PKC (Protein kinase C) is a family of protein kinase enzymes that are involved in controlling the function of otherproteins through the phosphorylation of hydroxyl groups of serine and threonine amino acid residues on these proteins. Hence PKC enzymes play important roles in several signal transduction cascades. In biochemistry, the PKC family consists of fifteen isozymes in humans. Conventional PKCs contain the isoforms α, βI, βII, and γ. Recent reports have strongly enhanced the important role of PKC, especially β isoform, in alterations of retinal blood flow due to diabetes.  PKC-β is preferentially activated in the retina, heart, aorta, and renal glomeruli of experimental diabetic animals.

Ruboxistaurin (LY333531) is an orally active and selective PKC beta inhibitor.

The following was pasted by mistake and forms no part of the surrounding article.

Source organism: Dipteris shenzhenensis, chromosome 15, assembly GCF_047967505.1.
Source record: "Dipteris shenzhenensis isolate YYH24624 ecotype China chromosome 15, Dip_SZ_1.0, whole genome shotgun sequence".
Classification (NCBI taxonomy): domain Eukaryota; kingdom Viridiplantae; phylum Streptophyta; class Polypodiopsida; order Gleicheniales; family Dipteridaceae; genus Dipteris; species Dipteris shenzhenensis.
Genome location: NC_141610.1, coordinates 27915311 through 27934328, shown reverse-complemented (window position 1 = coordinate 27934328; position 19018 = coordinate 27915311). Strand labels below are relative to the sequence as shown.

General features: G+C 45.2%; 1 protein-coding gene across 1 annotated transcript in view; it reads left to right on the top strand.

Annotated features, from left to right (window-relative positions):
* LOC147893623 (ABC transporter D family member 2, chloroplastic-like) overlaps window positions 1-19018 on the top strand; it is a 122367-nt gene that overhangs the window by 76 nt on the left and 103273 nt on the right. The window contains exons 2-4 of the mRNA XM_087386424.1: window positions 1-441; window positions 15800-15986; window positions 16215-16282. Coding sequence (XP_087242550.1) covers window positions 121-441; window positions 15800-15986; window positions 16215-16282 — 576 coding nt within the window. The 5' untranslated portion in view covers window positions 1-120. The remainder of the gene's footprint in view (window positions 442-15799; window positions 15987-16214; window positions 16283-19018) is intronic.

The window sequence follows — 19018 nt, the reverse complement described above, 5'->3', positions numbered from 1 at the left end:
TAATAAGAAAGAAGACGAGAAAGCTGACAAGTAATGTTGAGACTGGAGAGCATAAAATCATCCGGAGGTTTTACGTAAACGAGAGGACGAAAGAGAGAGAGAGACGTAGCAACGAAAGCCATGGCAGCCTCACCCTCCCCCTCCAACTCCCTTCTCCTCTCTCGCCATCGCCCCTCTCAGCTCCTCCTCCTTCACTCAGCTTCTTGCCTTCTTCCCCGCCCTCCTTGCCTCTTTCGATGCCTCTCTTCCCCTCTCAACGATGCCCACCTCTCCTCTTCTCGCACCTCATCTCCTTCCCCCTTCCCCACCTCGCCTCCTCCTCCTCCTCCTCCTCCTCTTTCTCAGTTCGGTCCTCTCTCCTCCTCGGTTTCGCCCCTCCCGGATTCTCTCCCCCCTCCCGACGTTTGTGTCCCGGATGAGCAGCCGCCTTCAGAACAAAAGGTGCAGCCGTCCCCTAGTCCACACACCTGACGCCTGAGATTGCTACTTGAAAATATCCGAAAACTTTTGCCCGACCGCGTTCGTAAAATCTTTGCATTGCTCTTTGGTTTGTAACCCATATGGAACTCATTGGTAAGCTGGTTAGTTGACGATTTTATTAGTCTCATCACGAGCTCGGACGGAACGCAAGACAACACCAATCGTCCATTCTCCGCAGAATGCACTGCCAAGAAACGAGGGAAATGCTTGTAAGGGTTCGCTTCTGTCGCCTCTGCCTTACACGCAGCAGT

Ruboxistaurin selectively inhibits the PKCβ1 and PKCβ2 isoenzymes with respective IC50 values of 4.7 nM and 5.9 nM in vitro. Importantly, Ruboxistaurin has the potential for study of diabetic macular oedema and other diabetic angiopathies, including diabetic retinopathy, diabetic peripheral neuropathy and diabetic nephropathy. For example, in mice, Ruboxistaurin 1 and 10 mg/kg significantly reduces PKC activity in renal glomeruli, and normalised GFR and filtration fraction. In addtion, Ruboxistaurin 10 mg/kg for 8 weeks significantly reduces urinary albumin excretion in diabetic rats. Besides, in diabetic rats, Ruboxistaurin (0.1-10 mg/kg; oral administration; 4 weeks) attenuates the increase of leukocyte entrapment in the retinal microcirculation during the period of early diabetes. Therefore, Ruboxistaurin helps improve retinal blood flow abnormalities in early-stage diabetes models.

In conclusion, Ruboxistaurin is an orally active and selective PKCβ1 and PKCβ2 inhibitor, and has the the potential for study of diabetic macular oedema and other diabetic angiopathies.


[1] A Nonaka, et al. Invest Ophthalmol Vis Sci. 2000 Aug;41(9):2702-6.

[2] Drugs R D. 2007;8(3):193-9.